Peoples' movements and protests




Only mobilizations can contribute to good compromises



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By Jan Wiklund



Politics is governed by compromise, but only compromise between the mobilised. If you don't even try to help yourself, no one will take you into account.

Organising compromises between conflicting interests is the profession of a politician - you could say the content of politics, or what gives governments their legitimacy. If it doesn't succeed, it loses its legitimacy, and in the long run no one obeys.

This is, according to Peter Turchin, what is happening in the US right now. No compromise is possible, therefore no legitimacy.

In Europe, being elected in a general election is enough to gain legitimacy, says Yongshun Cai. At least in the short term - in the long term, the ability to compromise is also required. In Europe, politicians can say "you have elected us, blame yourselves". In China, politicians have to earn legitimacy the hard way, by pursuing popular policies and taking people's opinions into account.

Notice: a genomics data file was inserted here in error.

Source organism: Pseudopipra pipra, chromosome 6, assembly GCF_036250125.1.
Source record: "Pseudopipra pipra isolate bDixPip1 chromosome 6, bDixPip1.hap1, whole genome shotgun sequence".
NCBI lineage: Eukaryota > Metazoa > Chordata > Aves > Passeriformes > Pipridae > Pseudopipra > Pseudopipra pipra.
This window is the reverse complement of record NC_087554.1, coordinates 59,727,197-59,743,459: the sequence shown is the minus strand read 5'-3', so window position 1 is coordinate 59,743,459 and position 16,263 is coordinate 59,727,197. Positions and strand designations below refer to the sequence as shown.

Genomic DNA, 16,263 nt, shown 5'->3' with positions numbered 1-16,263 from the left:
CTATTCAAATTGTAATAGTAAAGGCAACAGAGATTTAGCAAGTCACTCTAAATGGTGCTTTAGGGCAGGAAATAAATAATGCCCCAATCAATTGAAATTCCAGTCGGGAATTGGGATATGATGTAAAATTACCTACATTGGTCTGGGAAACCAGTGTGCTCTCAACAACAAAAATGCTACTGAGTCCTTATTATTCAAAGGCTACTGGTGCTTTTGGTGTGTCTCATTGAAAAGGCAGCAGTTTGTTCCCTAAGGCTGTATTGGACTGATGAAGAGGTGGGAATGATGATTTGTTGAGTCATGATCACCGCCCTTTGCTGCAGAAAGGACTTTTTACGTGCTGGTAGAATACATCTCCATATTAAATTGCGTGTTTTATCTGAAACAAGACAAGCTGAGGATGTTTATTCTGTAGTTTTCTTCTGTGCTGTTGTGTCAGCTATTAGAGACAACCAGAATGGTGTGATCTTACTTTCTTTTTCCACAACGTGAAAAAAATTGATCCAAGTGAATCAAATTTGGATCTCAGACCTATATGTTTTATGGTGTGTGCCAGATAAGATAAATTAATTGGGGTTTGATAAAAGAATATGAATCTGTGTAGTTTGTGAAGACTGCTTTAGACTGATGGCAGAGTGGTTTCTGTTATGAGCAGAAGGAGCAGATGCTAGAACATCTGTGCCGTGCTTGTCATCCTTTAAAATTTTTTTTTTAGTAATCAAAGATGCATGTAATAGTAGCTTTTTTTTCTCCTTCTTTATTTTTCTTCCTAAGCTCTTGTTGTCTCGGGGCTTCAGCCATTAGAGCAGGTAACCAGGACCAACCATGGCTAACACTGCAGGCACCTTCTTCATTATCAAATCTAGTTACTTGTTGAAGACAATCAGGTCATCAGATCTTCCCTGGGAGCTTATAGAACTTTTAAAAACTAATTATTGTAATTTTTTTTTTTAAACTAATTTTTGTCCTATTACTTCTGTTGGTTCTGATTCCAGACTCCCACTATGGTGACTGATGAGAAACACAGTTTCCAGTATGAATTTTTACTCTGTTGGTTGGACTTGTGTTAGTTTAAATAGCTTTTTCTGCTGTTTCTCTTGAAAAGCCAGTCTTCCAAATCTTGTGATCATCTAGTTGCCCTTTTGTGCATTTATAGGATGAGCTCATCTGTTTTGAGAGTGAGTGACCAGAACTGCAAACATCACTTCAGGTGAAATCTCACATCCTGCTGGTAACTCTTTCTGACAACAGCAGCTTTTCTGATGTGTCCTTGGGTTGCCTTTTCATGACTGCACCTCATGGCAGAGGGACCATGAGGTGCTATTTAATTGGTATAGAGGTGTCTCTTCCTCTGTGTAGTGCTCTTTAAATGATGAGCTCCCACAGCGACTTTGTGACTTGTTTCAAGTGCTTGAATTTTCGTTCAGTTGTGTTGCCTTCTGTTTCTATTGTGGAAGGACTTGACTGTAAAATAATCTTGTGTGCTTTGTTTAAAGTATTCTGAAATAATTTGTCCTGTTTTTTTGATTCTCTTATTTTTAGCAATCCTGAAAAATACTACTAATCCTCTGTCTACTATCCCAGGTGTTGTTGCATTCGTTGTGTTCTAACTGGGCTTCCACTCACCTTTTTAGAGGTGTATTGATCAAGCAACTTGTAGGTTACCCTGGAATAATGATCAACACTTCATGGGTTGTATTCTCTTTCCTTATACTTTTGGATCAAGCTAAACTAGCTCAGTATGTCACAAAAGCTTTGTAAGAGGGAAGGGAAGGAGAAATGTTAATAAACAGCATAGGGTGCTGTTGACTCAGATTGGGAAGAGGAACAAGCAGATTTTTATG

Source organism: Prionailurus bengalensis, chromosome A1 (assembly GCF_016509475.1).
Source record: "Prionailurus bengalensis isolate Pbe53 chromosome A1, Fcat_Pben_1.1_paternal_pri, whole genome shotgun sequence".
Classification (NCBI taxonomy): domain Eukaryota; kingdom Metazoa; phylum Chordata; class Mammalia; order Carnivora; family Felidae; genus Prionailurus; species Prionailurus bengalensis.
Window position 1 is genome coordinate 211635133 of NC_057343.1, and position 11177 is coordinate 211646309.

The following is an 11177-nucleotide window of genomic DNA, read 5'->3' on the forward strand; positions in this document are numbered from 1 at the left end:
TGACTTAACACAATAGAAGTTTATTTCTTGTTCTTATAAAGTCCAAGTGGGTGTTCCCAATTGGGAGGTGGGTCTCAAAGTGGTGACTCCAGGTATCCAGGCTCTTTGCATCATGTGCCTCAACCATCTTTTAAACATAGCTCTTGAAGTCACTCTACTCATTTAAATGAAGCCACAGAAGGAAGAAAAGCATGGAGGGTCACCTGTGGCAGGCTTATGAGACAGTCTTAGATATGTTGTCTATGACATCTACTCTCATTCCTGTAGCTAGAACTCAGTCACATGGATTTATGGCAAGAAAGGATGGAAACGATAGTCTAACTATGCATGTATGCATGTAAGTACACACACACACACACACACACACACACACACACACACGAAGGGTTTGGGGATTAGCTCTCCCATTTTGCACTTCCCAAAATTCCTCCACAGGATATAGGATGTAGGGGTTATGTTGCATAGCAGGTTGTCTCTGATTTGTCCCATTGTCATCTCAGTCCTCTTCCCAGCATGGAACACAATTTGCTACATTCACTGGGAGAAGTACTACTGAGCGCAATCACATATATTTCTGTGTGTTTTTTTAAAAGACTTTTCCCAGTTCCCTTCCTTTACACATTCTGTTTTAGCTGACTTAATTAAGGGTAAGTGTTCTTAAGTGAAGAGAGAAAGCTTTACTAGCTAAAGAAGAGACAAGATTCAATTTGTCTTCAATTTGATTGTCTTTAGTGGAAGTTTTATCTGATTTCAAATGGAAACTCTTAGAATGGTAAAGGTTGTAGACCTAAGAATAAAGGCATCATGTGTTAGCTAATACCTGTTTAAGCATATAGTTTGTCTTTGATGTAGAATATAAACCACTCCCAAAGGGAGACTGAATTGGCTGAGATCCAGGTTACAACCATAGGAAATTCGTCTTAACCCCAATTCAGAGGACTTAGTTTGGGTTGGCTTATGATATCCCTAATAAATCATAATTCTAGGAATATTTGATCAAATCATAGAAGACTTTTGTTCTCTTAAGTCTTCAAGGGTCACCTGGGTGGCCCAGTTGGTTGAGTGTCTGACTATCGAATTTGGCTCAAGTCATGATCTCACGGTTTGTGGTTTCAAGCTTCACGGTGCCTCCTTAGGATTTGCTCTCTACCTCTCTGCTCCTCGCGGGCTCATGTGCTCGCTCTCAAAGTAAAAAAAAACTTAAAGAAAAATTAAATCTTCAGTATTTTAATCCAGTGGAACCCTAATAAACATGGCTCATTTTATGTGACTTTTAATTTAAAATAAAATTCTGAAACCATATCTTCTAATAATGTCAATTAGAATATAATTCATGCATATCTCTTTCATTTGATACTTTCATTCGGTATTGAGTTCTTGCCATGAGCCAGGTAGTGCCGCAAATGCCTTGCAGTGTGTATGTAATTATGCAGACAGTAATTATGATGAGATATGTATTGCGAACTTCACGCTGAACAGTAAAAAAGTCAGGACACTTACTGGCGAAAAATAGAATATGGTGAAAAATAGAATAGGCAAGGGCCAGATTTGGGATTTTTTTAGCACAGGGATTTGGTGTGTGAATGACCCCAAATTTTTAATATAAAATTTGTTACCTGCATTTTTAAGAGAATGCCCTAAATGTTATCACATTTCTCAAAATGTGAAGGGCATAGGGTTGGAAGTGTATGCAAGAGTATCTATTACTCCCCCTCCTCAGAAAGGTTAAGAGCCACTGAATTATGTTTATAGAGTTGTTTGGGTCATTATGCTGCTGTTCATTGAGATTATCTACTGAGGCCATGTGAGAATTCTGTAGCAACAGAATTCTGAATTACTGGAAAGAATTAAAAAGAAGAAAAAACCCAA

But not just any old way; according to Cai, it takes a lot of mobilisation and a lot of people to get the opinions across at the political level. Moreover, if the mobilisations are large enough (and concrete enough with a focus on issues), even the one-party state cannot suppress them by force.

And the same, of course, is true in Europe (and North America).

Once upon a time - roughly up to about 1975 - this was a given: only majorities and large movements would do. Perhaps it was the welfare state and its reliance on Confucian good officials that subsequently led many people to engage in lobbying to tell those in power "how it is" instead of mobilising.

General elections are only useful if popular mobilisations have first formulated the alternatives between which the election is held. Then they can help shape a good compromise. If not, elections become a show to legitimise politicians who make compromises between proposals that few want.

Published by Folkrörelsestudiegruppen: